By Ahmet Gurhan Kartal
With just over six months left before the UK exits the European Union, uncertainty is high, with the terms of a new relationship between the two sides still being negotiated.
Talks between EU leaders and British Prime Minister Theresa May on reaching a deal have had their high and low points since the UK triggered divorce proceedings from the bloc in March 2017, but neither side has been completely satisfied with the progress made.
May, who is quite keen to strike a deal with EU leaders before the end of this year, has been accused of making too many concessions to European negotiators -- not only by those who voted to leave the union but also by some members of her cabinet, who are also unhappy with the latest British proposal dubbed Chequers, named after the prime minister's country retreat.
The Chequers plan caused an immediate stir in May’s cabinet and prompted two key officials to resign -- Foreign Secretary Boris Johnson and Brexit Secretary David Davis. In the House of Commons, meanwhile, the number of Tory MPs who are against the latest plan to adopt a common rulebook with the EU as part of Chequers is on the rise.
May’s Chequers plan hit a new low this week when it was openly rejected by EU officials and leaders of some member countries at an informal summit in Salzburg, Austria.
May told the summit the UK would not seek to delay Brexit or hold a second referendum and asked the EU to be more flexible in future talks over her plan, which she presented to the EU for the first time.
She underlined that Britain would not agree to any extension for negotiations and that a deal should be reached or the UK would leave the EU without one on March 29, 2019.
At a heated press conference, May said there is a “willingness for a deal", but “let nobody be in any doubt that we are preparing for no deal”.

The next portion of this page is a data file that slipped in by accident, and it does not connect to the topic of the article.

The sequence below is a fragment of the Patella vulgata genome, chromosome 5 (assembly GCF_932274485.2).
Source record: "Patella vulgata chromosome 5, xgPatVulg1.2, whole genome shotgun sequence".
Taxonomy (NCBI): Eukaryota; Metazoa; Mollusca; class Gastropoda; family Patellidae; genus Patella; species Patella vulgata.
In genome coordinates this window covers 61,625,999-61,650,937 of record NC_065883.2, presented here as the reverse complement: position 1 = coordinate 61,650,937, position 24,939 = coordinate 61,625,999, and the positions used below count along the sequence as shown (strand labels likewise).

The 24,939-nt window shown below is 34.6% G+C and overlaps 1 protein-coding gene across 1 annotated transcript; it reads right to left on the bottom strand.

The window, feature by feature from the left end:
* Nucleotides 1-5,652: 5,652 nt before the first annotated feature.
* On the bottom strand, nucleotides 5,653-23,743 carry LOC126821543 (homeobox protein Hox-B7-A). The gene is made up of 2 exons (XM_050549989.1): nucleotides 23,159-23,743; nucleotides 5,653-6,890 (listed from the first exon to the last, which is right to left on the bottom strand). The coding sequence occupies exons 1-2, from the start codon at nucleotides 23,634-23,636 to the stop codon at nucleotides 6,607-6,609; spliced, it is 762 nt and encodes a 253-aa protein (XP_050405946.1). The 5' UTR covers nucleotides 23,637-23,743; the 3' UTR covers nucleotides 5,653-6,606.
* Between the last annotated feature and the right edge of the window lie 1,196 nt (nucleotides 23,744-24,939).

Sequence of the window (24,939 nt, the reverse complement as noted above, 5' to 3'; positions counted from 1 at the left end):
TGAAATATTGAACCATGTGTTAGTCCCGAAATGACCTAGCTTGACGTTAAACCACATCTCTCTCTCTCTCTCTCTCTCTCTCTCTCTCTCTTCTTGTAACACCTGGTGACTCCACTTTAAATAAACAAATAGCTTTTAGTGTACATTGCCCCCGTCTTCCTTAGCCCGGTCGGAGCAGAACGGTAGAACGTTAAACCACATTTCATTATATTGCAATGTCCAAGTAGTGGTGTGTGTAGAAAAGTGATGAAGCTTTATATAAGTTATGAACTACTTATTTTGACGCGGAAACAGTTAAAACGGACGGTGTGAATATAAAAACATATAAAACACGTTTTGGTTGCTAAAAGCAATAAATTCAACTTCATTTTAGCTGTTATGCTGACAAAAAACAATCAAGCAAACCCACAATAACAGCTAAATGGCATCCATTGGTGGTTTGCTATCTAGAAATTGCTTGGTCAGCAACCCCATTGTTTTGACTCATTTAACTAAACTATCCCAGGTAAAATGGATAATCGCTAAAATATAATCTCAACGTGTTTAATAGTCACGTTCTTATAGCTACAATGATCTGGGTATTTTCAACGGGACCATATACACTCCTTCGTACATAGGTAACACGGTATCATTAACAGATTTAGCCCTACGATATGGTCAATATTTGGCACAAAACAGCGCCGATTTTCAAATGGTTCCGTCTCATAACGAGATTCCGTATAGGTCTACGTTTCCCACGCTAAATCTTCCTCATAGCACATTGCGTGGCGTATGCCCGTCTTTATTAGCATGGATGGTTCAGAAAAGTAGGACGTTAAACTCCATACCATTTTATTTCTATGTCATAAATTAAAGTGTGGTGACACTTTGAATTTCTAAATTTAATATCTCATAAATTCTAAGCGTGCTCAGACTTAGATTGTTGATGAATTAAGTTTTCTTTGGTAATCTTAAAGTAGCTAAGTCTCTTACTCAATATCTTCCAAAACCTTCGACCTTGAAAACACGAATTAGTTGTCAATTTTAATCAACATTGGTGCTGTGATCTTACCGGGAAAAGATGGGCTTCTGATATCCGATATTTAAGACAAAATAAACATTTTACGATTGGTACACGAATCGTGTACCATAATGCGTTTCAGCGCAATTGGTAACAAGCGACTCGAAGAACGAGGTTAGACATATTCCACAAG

Both the UK and the EU would like to see a deal signed before the end of the year, as it would leave probably just enough time for it to be ratified in the House of Commons and by the parliaments of the bloc’s 27 member countries before the exit date.
"We all recognize that time is short, but delaying or extending these negotiations is not an option,” May told EU leaders in Salzburg.
"I know that for many of you, Brexit is not something you want. But it's important to be clear: there will be no second referendum in the UK.
"The public has delivered its verdict, and I as prime minister will deliver upon that - the UK will leave on the 29th of March next year…I believe I have put forward serious and workable proposals. We will of course not agree on every detail, but hopefully you will respond in kind.
"The onus is now on all of us to get this deal done."
The border between the Republic of Ireland and Northern Ireland will become the only land border between the UK and EU after Brexit.
Since the 1998 Belfast Agreement, there has been an invisible border between the two sides.
But no one would like to see a hard border there with checkpoints and customs officers due to sensitivities in the region, and a solution that would work for the UK, the EU, Ireland and Northern Ireland – all of whom prefer the status quo – must be found.
May’s proposal under her Chequers plan is to adopt a common rulebook for goods and services and keep the standards within the UK the same with the EU’s so trade is not disturbed and it would not necessitate any checks on the border.
She has rejected a solution where checks could be done away from the border on both sides, saying it would still be a hard border.
Now that the Salzburg summit is over with no support for May’s Chequers plan, the negotiators are expected to work on a deal that is acceptable for both the UK and the EU.
At home, the already heavy pressure on May will continue to build as she defends the government’s Brexit White Paper at the Conservative Party Conference from Sept. 30-Oct. 3.
Surely her Brexit team will again look to the Chequers plan for solutions to sticking points. But it is unclear whether she can make more concessions to EU demands, especially their insistence that she accept a “backstop” plan that would come into play if all options fail but which many think would damage the UK’s integrity as it aims to keep Northern Ireland in the customs union under EU rules.
A Brexit deal could still be within reach with more flexibility from all sides, in what May described as ‘negotiation tactics’, and the next opportunity will be at the European Council Summit in October.
If progress can be made there, the EU will call an emergency Brexit summit in November. Otherwise, there will be a "no deal" scenario at the end of next March.